QUICKIE REVIEW: Coronado by Dennis Lehane

“Coronado” by Lehane is a collection of short stories. I was familiar with Lehane from his popular best sellers of “Mystic River”, “Shutter Island”, and “Gone Baby Gone”, but I hadn’t read any of his short stories. This book contains several short stories and one play.

I enjoyed these stories a lot. Lehane’s writing is stark and accurate. It depicts the tough side of Boston with a grittiness. The characters in these short stories stayed with me after I was done reading.

I have to say, I was most excited to read the play included, but was the most disappointed in it. It is an adaptation of his short story “Until Gwen”, which I did like. I didn’t care for the transfer to stage and for the way it was staged. However, to be fair, reading a play is far different from seeing it performed.

All in all, a fine collection of stories here by a popular writer! I got mine at the library.

REVIEW: My Name Is Mary Sutter by Robin Oliveira

A while ago I entered a contest on my blogging friend’s website: www.sheistoofondofbooks.com and won a signed copy of Oliveira’s My Name Is Mary Sutter . I was so excited since I love historical fiction and had heard good things about this novel.

My Name Is Mary Sutter tells the story of an Albany midwife who seeks to become a surgeon during the Civil War. Female surgeons were unheard of at the time and she receives rejection after rejection. Eventually she answers Dorothea Dix’s call for nurses and goes to Washington, D.C. to nurse in the famed Union Hospital. The description of the conditions of that time are both riveting and repulsive. The conditions can only be described as barbaric – yet completely accurate for that time. Mary goes on to tend wounded soldiers both on the field and off — while seeking to quiet some demons from her own past.

I really enjoyed this book. The descriptions of nursing reminded me a lot of Louisa May Alcott’s “Hospital Sketches” – a serial account she published of her nursing experiences in the Civil War (where she served, like Mary Sutter, at the Union Hospital). Disturbing, yet fascinating, it makes a reader so very thankful for how very far medicine has come in the past 150 years!!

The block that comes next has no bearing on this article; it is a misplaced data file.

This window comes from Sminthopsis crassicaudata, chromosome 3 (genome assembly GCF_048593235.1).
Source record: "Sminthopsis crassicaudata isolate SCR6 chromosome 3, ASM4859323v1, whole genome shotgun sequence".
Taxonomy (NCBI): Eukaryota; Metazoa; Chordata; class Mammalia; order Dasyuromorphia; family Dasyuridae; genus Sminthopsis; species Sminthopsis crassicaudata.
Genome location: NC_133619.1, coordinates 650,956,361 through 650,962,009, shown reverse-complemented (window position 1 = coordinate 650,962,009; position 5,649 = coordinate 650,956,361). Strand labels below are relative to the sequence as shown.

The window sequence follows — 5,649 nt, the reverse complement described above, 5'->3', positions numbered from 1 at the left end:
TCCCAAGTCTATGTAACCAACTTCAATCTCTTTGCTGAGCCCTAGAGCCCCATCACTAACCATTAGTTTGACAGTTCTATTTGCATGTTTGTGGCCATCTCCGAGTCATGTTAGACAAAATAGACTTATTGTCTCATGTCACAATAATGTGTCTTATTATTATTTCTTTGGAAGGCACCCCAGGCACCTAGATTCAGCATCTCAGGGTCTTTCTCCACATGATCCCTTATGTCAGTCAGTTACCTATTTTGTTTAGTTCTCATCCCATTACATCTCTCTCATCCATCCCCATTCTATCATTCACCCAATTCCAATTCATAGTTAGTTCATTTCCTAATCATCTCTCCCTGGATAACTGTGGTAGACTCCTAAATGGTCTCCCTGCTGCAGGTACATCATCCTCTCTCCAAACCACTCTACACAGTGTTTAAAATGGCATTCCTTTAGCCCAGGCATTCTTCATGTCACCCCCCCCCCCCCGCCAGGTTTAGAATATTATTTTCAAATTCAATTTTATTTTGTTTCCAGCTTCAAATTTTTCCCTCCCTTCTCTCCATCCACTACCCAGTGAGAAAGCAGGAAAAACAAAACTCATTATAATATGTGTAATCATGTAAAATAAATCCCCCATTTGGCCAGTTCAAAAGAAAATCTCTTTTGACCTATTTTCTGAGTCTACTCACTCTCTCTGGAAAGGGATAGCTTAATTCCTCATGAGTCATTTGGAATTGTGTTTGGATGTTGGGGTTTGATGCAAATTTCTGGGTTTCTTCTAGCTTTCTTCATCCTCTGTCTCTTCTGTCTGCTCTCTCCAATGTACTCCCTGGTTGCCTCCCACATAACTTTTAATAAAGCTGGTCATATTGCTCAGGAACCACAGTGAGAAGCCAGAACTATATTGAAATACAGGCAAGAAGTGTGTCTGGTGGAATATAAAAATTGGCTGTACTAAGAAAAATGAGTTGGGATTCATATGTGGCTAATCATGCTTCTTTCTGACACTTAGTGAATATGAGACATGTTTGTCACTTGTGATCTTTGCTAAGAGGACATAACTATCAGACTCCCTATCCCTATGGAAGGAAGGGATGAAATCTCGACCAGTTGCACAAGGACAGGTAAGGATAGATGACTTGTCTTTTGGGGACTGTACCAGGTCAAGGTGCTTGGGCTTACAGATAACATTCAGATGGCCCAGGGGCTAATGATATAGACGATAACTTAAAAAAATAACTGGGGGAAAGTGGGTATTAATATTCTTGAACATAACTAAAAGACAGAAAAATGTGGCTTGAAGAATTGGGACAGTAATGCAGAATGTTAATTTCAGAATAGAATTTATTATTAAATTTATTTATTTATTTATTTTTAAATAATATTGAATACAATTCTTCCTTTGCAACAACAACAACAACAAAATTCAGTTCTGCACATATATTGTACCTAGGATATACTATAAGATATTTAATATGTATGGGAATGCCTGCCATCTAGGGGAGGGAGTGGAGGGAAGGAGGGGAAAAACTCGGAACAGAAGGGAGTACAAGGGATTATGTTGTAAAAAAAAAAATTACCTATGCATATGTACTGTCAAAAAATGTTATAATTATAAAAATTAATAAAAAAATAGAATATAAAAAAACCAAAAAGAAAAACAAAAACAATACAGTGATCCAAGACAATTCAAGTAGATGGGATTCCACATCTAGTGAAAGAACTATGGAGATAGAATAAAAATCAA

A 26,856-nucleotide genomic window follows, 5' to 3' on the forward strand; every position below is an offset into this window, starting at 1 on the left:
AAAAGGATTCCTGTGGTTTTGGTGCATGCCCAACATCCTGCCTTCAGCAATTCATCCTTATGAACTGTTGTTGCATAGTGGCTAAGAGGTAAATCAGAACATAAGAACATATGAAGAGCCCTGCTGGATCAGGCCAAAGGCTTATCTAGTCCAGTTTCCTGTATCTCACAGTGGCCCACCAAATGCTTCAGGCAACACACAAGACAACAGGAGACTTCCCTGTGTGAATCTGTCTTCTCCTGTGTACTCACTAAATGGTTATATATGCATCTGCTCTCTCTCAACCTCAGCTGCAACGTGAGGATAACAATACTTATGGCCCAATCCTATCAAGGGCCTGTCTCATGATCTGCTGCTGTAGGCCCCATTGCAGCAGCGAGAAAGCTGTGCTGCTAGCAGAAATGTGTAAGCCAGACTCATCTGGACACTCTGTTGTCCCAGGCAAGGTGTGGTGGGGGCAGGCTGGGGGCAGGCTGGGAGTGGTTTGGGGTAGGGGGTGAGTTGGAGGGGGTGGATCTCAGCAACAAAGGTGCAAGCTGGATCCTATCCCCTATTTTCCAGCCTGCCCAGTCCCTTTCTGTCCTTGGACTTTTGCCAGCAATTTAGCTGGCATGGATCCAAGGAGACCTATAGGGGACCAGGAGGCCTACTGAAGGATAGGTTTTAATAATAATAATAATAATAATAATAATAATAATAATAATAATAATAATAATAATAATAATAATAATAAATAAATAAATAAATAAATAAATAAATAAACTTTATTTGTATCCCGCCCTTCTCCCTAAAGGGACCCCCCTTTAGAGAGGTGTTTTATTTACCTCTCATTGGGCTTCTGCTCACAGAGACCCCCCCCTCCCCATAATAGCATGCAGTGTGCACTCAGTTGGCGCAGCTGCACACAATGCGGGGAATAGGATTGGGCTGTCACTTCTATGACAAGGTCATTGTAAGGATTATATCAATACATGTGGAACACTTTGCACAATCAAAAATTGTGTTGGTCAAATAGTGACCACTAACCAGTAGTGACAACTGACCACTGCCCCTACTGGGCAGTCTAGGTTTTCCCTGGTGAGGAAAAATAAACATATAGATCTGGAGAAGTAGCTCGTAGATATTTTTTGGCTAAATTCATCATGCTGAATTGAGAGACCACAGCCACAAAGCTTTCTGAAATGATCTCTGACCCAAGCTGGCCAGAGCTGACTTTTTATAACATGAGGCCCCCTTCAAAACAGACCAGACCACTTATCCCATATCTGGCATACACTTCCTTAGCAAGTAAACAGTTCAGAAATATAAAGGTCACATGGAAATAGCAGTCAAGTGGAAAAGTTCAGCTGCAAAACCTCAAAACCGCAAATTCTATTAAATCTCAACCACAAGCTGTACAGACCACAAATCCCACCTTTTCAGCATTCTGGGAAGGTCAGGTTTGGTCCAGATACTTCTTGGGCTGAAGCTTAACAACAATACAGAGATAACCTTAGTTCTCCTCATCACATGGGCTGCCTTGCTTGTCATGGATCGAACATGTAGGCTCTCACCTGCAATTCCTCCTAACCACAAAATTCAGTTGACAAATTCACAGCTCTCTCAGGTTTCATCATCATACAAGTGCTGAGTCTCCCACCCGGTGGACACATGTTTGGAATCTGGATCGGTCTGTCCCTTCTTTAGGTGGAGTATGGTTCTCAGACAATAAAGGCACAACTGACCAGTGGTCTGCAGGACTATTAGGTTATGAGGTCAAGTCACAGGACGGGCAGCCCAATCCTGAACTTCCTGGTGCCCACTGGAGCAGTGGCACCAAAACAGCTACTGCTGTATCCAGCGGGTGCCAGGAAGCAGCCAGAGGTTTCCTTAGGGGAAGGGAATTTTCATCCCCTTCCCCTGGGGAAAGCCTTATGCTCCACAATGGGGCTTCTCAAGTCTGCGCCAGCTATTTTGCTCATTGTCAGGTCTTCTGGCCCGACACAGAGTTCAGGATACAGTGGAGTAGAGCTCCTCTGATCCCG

If I had one disappointment with this book, it was with Mary herself. I found her aloof and unapproachable. She is described as plain and conventionally unattractive, but yet with a quality about her that draws men. Apparently so, as every main male character was in love with her! She was described with words like “exquisite”. Yet, she was so untouchable that I found myself not really caring about her. I wish the story had stayed from her point of view the entire time so that I could get into her head, as I felt the story started that way. I “lost” Mary part way through, and by page 300 I am sorry to admit that I was tired of her unflagging strength, courage, morale, skill, intuition, talent, and fortitude.

That said, I did enjoy this book very much and would recommend it to fans of historical fiction, particularly of the Civil War period; but be aware that there are graphic scenes dealing with medical conditions and procedures of that time. I’d be curious what other readers thought as I know it was a popular read a few months back.

Again — many thanks to my buddy Dawn at “She Is too Fond of Books” for gifting me with this beautiful signed copy that I will treasure!! 🙂

REVIEW: The Cradle by Patrick Somerville

I recently went to California on vacation and brought along several books including The Cradle by Patrick Somerville. I had won this book this summer from my friends at “The Friendly Book Nook” book blog. To be honest, I had no memory of signing up for this book (but I only sign for books I know I want to read!) but I am so happy to have won it as it was the perfect plane read – short (200 pages) but satisfying!

The Cradle tells two converging stories. In the main story, Matthew Bishop searches for an antique cradle that was part of his wife’s family legacy. His wife, Marissa, is pregnant with their first child, and she will not rest until the cradle – which was taken by her mother when her mother deserted her and her father – is found. Matthew is not even sure where to start, but, as he loyally fulfills his wife’s pregnancy cravings for foods, he seeks to fulfill this craving which has become a burning need for Marissa.

At the same time, the story of Renee Owen is unfolding, ten years in the future. Renee is a children’s book author and she and her husband are preparing to send their only son off to war. Renee is keeping a secret from her past, though, and the secret is revealed as the two stories converge and intertwine.

I really enjoyed reading this novel! I’d like to thank my friends at the Friendly Book Nook for gifting me with it! 🙂

I would give this book 4 Stars!